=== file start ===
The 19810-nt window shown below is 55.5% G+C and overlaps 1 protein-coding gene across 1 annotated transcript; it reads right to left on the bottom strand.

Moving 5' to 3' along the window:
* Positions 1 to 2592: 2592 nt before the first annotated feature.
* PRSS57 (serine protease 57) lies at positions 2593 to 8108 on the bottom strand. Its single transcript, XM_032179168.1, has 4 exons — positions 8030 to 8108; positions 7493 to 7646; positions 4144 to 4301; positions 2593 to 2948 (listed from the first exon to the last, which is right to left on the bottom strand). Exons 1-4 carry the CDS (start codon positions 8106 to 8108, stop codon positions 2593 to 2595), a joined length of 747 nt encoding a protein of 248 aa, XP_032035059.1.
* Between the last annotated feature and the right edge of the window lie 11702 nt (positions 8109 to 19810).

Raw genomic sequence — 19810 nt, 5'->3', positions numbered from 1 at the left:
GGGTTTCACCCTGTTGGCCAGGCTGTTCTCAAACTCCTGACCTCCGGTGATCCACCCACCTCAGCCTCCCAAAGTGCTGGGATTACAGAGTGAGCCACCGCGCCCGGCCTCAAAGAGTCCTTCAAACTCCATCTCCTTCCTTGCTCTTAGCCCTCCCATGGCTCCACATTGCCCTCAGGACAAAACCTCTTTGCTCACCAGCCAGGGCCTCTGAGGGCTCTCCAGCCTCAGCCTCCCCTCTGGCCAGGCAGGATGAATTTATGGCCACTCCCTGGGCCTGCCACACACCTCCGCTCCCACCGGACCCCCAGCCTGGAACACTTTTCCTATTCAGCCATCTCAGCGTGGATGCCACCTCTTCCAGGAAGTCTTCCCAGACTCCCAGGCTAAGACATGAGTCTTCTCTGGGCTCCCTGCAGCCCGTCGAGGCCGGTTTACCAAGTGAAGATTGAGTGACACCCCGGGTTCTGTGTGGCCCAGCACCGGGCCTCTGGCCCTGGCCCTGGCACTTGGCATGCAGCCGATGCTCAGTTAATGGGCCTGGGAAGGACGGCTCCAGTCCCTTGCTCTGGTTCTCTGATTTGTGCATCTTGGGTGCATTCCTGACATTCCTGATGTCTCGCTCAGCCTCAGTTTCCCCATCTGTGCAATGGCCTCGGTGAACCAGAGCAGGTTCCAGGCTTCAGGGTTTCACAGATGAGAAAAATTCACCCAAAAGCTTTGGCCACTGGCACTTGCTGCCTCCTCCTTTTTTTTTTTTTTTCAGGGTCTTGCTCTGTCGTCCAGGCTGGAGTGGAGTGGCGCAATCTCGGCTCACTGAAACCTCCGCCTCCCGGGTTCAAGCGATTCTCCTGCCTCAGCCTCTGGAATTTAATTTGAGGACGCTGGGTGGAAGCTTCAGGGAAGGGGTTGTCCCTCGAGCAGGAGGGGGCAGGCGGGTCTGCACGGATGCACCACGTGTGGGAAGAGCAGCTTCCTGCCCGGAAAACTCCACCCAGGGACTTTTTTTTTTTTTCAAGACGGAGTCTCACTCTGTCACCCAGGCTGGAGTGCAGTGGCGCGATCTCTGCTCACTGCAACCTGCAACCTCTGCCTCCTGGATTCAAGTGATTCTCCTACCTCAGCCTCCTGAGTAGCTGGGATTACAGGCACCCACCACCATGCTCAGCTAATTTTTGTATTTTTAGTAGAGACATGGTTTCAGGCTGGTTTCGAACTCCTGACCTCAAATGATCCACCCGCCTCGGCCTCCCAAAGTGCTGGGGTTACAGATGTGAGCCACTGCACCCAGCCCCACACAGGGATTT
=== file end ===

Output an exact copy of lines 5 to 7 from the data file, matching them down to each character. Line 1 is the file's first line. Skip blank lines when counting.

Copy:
* Between the last annotated feature and the right edge of the window lie 11702 nt (positions 8109 to 19810).

Raw genomic sequence — 19810 nt, 5'->3', positions numbered from 1 at the left:
GGGTTTCACCCTGTTGGCCAGGCTGTTCTCAAACTCCTGACCTCCGGTGATCCACCCACCTCAGCCTCCCAAAGTGCTGGGATTACAGAGTGAGCCACCGCGCCCGGCCTCAAAGAGTCCTTCAAACTCCATCTCCTTCCTTGCTCTTAGCCCTCCCATGGCTCCACATTGCCCTCAGGACAAAACCTCTTTGCTCACCAGCCAGGGCCTCTGAGGGCTCTCCAGCCTCAGCCTCCCCTCTGGCCAGGCAGGATGAATTTATGGCCACTCCCTGGGCCTGCCACACACCTCCGCTCCCACCGGACCCCCAGCCTGGAACACTTTTCCTATTCAGCCATCTCAGCGTGGATGCCACCTCTTCCAGGAAGTCTTCCCAGACTCCCAGGCTAAGACATGAGTCTTCTCTGGGCTCCCTGCAGCCCGTCGAGGCCGGTTTACCAAGTGAAGATTGAGTGACACCCCGGGTTCTGTGTGGCCCAGCACCGGGCCTCTGGCCCTGGCCCTGGCACTTGGCATGCAGCCGATGCTCAGTTAATGGGCCTGGGAAGGACGGCTCCAGTCCCTTGCTCTGGTTCTCTGATTTGTGCATCTTGGGTGCATTCCTGACATTCCTGATGTCTCGCTCAGCCTCAGTTTCCCCATCTGTGCAATGGCCTCGGTGAACCAGAGCAGGTTCCAGGCTTCAGGGTTTCACAGATGAGAAAAATTCACCCAAAAGCTTTGGCCACTGGCACTTGCTGCCTCCTCCTTTTTTTTTTTTTTTCAGGGTCTTGCTCTGTCGTCCAGGCTGGAGTGGAGTGGCGCAATCTCGGCTCACTGAAACCTCCGCCTCCCGGGTTCAAGCGATTCTCCTGCCTCAGCCTCTGGAATTTAATTTGAGGACGCTGGGTGGAAGCTTCAGGGAAGGGGTTGTCCCTCGAGCAGGAGGGGGCAGGCGGGTCTGCACGGATGCACCACGTGTGGGAAGAGCAGCTTCCTGCCCGGAAAACTCCACCCAGGGACTTTTTTTTTTTTTCAAGACGGAGTCTCACTCTGTCACCCAGGCTGGAGTGCAGTGGCGCGATCTCTGCTCACTGCAACCTGCAACCTCTGCCTCCTGGATTCAAGTGATTCTCCTACCTCAGCCTCCTGAGTAGCTGGGATTACAGGCACCCACCACCATGCTCAGCTAATTTTTGTATTTTTAGTAGAGACATGGTTTCAGGCTGGTTTCGAACTCCTGACCTCAAATGATCCACCCGCCTCGGCCTCCCAAAGTGCTGGGGTTACAGATGTGAGCCACTGCACCCAGCCCCACACAGGGATTT